Going into divorce actions, people often do not realize that it is not just marital assets that are distributed by the court. Marital debt is also equitably distributed by the court. Equitable distribution in NJ does not mean equal. Distribution of debt will be done in a way that is seen as fair and reasonable under the circumstances of the case.
Types of Marital Debt
Marital debt consists of the debt incurred by either spouse during the course of the marriage.
Credit card debt is commonly part of marital debt that will be distributed by the court. The general rule is that the full amount of the credit card debt, whichever spouse incurred the debt, is distributed between the parties, though there are exceptions. When only one party has derived a benefit for the expenditure, a court may decide if only that party should be liable for the debt. The court will not go through all charge statements, item by item. If there is a situation where only one spouse has benefited by substantial expenditures, then your attorney will bring that up to the court to have the court consider assessing payment of that particular credit card debt to that spouse.
Mortgages against the marital home or other real property will be distributed in the divorce action as well. There are two typical ways to address the mortgage:
- Sell the real property, pay the mortgage and any proceeds will be divided pursuant to the distribution of marital property made by the court. This can happen right away, or one spouse may stay in the house with the children for a stated period of time before the house is sold.
- One spouse can buy out the interest in the real property from the other spouse and take responsibility for the mortgage, often refinancing the mortgage.
Auto loans are also a common form of marital debt. The rule of thumb is that if you keep the car, you keep the debt along with it.
Types of Separate Debt
The debt incurred by either spouse prior to the marriage comprises separate debt. This debt can include mortgages on separate property, student loans, pre-marriage charge obligations, medical bills and anything else anyone owes to others when they come into the marriage. In considering how to distribute marital debt, a court can consider the amount of separate debt each spouse is carrying.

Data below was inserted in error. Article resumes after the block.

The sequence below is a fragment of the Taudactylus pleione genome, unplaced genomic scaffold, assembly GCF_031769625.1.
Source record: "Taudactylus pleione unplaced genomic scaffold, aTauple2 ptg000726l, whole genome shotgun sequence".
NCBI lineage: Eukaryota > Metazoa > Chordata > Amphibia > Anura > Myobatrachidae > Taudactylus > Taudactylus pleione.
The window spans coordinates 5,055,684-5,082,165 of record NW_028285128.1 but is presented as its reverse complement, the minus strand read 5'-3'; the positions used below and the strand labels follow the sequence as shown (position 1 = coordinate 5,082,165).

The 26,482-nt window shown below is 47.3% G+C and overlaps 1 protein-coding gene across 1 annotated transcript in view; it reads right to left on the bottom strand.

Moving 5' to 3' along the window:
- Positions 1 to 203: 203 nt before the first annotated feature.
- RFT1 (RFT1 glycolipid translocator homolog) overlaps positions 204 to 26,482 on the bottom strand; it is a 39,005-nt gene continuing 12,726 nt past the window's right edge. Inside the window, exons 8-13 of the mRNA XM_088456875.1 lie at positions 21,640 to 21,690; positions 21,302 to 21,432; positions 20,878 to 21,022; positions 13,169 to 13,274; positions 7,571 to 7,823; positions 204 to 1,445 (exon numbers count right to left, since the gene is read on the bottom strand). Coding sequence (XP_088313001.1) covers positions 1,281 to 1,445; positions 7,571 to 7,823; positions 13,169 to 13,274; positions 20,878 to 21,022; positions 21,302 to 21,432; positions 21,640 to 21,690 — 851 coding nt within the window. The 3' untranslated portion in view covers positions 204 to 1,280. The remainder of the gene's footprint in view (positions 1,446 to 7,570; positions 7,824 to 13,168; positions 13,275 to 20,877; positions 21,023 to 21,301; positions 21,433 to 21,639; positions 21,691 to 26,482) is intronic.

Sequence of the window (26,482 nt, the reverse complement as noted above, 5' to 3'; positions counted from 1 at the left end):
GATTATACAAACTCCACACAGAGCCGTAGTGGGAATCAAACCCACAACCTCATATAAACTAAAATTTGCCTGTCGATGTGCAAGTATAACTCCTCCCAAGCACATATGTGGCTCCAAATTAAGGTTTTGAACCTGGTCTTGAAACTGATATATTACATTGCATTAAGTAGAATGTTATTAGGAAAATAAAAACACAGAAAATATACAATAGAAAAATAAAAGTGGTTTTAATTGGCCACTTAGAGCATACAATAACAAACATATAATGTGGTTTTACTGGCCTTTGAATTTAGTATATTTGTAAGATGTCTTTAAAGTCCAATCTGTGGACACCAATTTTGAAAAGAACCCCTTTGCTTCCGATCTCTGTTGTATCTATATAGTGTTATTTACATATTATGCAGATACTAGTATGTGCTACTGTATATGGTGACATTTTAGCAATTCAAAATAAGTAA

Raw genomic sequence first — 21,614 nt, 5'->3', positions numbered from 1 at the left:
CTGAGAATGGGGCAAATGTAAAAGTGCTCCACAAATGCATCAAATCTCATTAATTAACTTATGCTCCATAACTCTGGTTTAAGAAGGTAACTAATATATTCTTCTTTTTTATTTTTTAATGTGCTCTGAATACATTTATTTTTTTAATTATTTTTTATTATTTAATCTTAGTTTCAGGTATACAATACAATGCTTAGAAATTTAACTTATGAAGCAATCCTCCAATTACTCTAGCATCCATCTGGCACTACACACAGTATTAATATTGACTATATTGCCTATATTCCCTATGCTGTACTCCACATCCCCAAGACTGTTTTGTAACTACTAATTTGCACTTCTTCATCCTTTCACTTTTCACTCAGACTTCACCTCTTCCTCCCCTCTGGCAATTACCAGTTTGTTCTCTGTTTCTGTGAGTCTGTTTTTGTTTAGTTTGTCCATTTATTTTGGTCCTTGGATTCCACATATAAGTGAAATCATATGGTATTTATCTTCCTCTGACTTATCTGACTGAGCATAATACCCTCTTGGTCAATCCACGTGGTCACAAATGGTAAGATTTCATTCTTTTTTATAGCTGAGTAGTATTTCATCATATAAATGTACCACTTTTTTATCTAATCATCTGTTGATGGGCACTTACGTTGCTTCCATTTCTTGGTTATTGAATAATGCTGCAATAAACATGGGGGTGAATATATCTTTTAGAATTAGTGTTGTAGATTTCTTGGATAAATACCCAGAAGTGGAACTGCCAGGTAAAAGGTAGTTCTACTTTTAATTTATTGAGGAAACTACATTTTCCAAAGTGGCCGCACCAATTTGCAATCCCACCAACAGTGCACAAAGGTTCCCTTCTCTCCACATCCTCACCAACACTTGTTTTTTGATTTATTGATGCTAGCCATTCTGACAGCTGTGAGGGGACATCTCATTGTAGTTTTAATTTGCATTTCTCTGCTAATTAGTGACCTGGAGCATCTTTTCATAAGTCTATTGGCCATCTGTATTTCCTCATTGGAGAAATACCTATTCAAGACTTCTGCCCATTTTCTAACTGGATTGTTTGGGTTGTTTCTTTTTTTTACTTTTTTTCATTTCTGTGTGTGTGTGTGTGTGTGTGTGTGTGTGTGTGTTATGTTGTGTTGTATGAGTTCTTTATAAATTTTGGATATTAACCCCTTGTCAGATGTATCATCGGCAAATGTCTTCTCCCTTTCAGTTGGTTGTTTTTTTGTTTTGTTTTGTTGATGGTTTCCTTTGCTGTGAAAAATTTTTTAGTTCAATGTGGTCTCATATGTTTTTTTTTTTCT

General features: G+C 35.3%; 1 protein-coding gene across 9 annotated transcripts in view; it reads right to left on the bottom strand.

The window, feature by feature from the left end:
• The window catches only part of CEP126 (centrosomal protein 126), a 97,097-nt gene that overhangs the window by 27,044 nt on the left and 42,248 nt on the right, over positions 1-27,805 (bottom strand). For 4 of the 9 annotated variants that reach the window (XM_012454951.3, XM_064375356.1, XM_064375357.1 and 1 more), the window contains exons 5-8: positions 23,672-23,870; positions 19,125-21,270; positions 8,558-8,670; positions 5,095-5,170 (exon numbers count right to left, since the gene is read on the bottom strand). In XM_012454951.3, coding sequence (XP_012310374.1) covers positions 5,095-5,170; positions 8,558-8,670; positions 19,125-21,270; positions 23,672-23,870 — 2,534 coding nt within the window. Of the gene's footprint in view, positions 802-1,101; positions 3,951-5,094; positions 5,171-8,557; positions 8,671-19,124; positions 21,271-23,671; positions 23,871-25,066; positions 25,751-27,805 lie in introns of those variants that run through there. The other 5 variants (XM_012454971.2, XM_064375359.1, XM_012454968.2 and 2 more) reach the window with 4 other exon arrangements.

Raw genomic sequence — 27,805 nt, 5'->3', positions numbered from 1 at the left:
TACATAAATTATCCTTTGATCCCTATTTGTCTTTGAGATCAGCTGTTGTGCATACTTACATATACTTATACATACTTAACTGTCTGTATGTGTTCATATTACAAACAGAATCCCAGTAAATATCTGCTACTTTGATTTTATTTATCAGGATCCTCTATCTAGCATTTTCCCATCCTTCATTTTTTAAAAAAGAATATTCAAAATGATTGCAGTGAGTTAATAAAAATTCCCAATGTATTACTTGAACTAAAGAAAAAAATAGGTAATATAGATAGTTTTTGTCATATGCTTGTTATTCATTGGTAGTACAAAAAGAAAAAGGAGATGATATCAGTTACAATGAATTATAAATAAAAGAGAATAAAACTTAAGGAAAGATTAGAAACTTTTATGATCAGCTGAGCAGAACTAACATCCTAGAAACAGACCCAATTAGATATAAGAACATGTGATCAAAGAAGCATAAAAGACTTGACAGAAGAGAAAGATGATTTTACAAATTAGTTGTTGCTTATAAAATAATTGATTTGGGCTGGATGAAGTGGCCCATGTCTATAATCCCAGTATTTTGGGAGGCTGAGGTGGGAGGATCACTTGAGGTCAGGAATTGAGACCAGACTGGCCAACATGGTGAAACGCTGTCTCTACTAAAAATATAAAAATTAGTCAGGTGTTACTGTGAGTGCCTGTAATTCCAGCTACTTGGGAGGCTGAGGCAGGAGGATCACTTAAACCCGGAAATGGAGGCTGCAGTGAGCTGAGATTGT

Factors Applied by the Court to Determine Equitable Distribution of Marital Debt in New Jersey
New Jersey judges have discretion in applying any and all of the sixteen statutory factors set forth in New Jersey Statute. N.J.S.A. 2A:34-23.1. The court having discretion in applying the factors means that it is entirely up to the court how much weight to give each and every factor and any other factors the court believes are relevant in each particular case. This requires the court to have a solid understanding of the parties’ respective financial circumstances during the marriage and at the time of distribution of debt.
Some of the statutory factors are:
- Duration of the marriage
- Property and income brought into the marriage by each party
- Debts and liabilities of each party
- Standard of living established during the marriage
- Income and earning capacity of each party
- Eleven other statutory factors
- Any factor the court find relevant
As with marital debt, distribution of marital debt can be an extremely complicated determination.
If you need to discuss your New Jersey divorce action and equitable distribution of debt in your divorce action, call the Law Offices of Peter Van Aulen for a free initial consultation at 201-845-7400.